A South African-born American biotech medical entrepreneur has announced a R3 billion investment towards vaccine development in South Africa.
Dr Patrick Soon-Shiong, who was born in Gqeberha and studied at Wits Medical School in the 1970s, is the founder of Nantworks, a network of healthcare, biotech and artificial intelligence start-ups based in California in the US.
He made this investment announcement during a webinar hosted by the World Health Organisation (WHO) this week.
“We as an organisation, we’ll commit an initial R3 billion to catalyse this activity in SA and then work with Africa so that the capacity and most importantly second-generation vaccinology, second generation cell therapy, second generation delivery systems could be enabled. I also need to say that beyond COVID-19, we need worry about diseases like schistosomiasis; tropical diseases have been neglected because they’re African. Cancer like burkitt’s lymphoma, HIV and one of the most urgent things is this non-infectious epidemic called cancer, the survival rates in Africa is terrible so with that, I just want to announce is that our goal and our commitment is to come back to SA and transfer this kind of technology,” Soon-Shiong says.
Dr Soon-Shiong’s other company, ImmunityBio, is reportedly already conducting vaccine trials in South Africa in a partnership with local vaccine producer BioVac.
He says he has been in talks with the government, Professor Tulio de Oliveira of the KwaZulu-Natal Research Innovation and Sequencing Platform as well as Dr Glenda Gray of the SA Medical Research Council.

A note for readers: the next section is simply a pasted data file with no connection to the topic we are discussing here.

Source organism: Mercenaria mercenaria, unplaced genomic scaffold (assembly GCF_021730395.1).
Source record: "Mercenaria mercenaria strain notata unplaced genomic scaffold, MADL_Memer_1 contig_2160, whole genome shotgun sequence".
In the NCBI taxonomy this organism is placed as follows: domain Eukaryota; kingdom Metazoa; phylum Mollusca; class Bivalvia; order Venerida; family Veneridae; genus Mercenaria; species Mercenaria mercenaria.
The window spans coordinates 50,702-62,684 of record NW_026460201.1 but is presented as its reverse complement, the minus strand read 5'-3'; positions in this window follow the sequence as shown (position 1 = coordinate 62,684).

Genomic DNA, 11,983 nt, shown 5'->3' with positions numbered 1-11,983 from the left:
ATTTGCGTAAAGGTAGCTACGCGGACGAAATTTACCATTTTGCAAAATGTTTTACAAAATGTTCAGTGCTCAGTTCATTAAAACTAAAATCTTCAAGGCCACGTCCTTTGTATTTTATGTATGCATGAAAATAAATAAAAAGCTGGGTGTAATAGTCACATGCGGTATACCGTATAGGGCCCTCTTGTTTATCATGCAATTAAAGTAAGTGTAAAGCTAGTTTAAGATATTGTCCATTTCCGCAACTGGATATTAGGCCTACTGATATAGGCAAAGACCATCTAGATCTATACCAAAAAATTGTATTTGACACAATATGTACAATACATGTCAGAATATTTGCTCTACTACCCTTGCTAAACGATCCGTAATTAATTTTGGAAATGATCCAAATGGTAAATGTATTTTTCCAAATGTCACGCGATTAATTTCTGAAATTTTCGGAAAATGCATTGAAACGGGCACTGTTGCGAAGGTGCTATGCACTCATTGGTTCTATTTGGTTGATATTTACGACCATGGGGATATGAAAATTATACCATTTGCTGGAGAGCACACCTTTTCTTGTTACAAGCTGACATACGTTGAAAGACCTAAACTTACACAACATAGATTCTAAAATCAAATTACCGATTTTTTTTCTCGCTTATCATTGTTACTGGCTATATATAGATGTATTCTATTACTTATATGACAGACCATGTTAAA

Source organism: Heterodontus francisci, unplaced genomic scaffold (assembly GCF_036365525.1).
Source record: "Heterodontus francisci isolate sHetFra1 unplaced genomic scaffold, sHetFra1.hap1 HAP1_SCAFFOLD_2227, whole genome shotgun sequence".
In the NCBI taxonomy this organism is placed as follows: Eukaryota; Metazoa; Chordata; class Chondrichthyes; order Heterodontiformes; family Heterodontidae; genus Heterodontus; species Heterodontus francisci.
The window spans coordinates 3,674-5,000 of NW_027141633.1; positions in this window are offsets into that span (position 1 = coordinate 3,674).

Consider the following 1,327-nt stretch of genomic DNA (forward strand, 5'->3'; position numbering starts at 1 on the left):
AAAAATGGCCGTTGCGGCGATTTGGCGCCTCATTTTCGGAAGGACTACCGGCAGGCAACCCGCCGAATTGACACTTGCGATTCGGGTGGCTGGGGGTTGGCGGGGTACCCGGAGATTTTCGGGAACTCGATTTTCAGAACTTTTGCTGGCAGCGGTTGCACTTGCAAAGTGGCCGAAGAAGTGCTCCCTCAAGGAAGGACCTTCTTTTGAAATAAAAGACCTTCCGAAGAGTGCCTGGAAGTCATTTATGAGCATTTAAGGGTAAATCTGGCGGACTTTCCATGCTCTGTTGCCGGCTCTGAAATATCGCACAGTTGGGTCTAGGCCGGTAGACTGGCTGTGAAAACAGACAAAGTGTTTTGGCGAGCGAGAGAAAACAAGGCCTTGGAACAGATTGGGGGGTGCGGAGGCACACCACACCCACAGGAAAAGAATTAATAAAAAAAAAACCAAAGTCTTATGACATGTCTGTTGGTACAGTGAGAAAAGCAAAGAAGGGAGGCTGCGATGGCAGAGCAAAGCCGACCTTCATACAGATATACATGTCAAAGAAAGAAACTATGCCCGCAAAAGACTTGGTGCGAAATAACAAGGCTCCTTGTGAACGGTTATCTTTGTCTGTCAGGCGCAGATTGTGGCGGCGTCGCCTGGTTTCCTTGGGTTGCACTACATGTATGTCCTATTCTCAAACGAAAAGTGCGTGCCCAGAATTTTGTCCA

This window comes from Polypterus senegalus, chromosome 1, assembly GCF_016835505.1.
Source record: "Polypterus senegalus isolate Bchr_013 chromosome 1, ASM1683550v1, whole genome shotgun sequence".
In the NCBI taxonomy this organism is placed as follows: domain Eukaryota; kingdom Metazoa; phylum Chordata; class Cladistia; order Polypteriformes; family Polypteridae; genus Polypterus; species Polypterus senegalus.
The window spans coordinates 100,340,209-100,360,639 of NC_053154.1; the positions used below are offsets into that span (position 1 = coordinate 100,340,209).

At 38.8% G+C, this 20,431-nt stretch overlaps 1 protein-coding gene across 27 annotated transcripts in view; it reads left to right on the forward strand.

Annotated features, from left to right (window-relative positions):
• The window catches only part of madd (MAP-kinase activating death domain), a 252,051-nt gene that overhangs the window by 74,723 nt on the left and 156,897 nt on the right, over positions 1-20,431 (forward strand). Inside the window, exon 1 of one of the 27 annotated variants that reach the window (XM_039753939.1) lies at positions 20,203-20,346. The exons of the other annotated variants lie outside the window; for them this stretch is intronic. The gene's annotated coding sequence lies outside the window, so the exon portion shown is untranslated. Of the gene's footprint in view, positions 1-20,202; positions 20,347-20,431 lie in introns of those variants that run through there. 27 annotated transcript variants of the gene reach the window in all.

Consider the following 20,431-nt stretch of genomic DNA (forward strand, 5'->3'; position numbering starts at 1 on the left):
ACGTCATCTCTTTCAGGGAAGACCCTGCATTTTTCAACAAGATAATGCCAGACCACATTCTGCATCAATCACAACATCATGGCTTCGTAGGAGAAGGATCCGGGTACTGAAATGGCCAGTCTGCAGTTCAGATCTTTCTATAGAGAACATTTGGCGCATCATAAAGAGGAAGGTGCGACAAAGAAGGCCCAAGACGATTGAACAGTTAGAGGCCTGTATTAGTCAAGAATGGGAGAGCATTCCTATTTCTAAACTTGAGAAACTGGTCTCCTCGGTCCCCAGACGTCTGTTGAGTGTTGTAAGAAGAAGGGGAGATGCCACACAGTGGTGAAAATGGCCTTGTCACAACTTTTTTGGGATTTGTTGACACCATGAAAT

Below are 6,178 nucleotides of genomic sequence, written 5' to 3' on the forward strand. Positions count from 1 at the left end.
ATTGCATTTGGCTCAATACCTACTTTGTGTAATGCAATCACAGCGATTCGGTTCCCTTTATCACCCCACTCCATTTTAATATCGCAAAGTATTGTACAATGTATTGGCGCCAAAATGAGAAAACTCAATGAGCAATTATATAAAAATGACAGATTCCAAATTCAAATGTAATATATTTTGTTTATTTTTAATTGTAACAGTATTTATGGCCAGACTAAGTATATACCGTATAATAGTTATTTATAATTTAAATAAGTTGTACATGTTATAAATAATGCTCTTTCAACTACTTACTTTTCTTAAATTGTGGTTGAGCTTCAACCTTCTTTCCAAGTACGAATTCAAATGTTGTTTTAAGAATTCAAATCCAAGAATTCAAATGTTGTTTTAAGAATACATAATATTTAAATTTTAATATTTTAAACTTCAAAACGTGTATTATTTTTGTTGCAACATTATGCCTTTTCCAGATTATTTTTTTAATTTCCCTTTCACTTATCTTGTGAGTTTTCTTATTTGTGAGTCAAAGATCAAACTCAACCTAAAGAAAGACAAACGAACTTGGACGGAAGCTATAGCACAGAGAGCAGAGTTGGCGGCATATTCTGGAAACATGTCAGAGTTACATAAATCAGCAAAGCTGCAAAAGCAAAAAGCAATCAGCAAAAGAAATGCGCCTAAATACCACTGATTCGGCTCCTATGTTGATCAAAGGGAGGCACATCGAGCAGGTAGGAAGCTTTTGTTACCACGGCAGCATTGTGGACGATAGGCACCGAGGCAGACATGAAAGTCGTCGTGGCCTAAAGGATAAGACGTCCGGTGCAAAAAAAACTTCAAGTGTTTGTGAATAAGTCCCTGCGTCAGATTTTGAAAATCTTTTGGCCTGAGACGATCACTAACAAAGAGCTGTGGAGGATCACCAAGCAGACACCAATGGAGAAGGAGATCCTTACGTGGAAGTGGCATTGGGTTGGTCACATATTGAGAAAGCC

Soon-Shiong says he believes South Africa has the science, human capital and capacity.
“South Africa has led the way in terms of understanding the danger of these variants. I don’t think the world yet recognises that these current variants, especially the variant in India and started initially the variant in South Africa, has what we call conformational change, antibodies are going to be less effective.
What is really needed is second generation vaccines but there’s also need for broad platforms, whether it be the viral vector platform, RNA platform, cell therapy platform, antibody platform, sub-unit platforms, audients. My my commitment and goal are to bring these platforms into Africa. When we say Africa can, Africa will, already in SA we will have and do have companies like BioVac, companies like Aspen, while SA had not in its own right built a vaccine since 2001, that will change,” he adds.
Health Minister, Zweli Mkhize, has encouraged South Africans to continue rallying behind government’s efforts to push for a waiver on some intellectual property rights for vaccines and medicines at the World Trade Organisation (WTO).
Speaking during the virtual Health Budget Debate, Mkhize says the country is working on developments to produce COVID-19 vaccines.
Mkhize says there is light at the end of the tunnel.
“I wish to close this address by inspiring confidence in our ability to build local manufacturing and the government has undertaken some key collaborative initiatives and investments to ensure that SA can independently meet its own biotech needs. These include attracting a BRICS vaccine research and development centre and using the newly acquired consensus around the issue of IP waivers that SA must become the manufacturing hub for vaccines and other pharmaceutical patents and supporting our programmes such as BioVac,” he adds.
On Wednesday, Deputy President David Mabuza said the country is forging ahead with plans to manufacture COVID-19 vaccines locally.
The South African government’s stance is in line with that of the Africa Centres for Disease Control and Prevention (Africa CDC), which hopes to see Africa produce up to 60% of vaccines used on the continent by 2040.
Currently, the continent imports 99% of all vaccines, while managing to manufacture only 1%.
Vaccine production and access in Africa: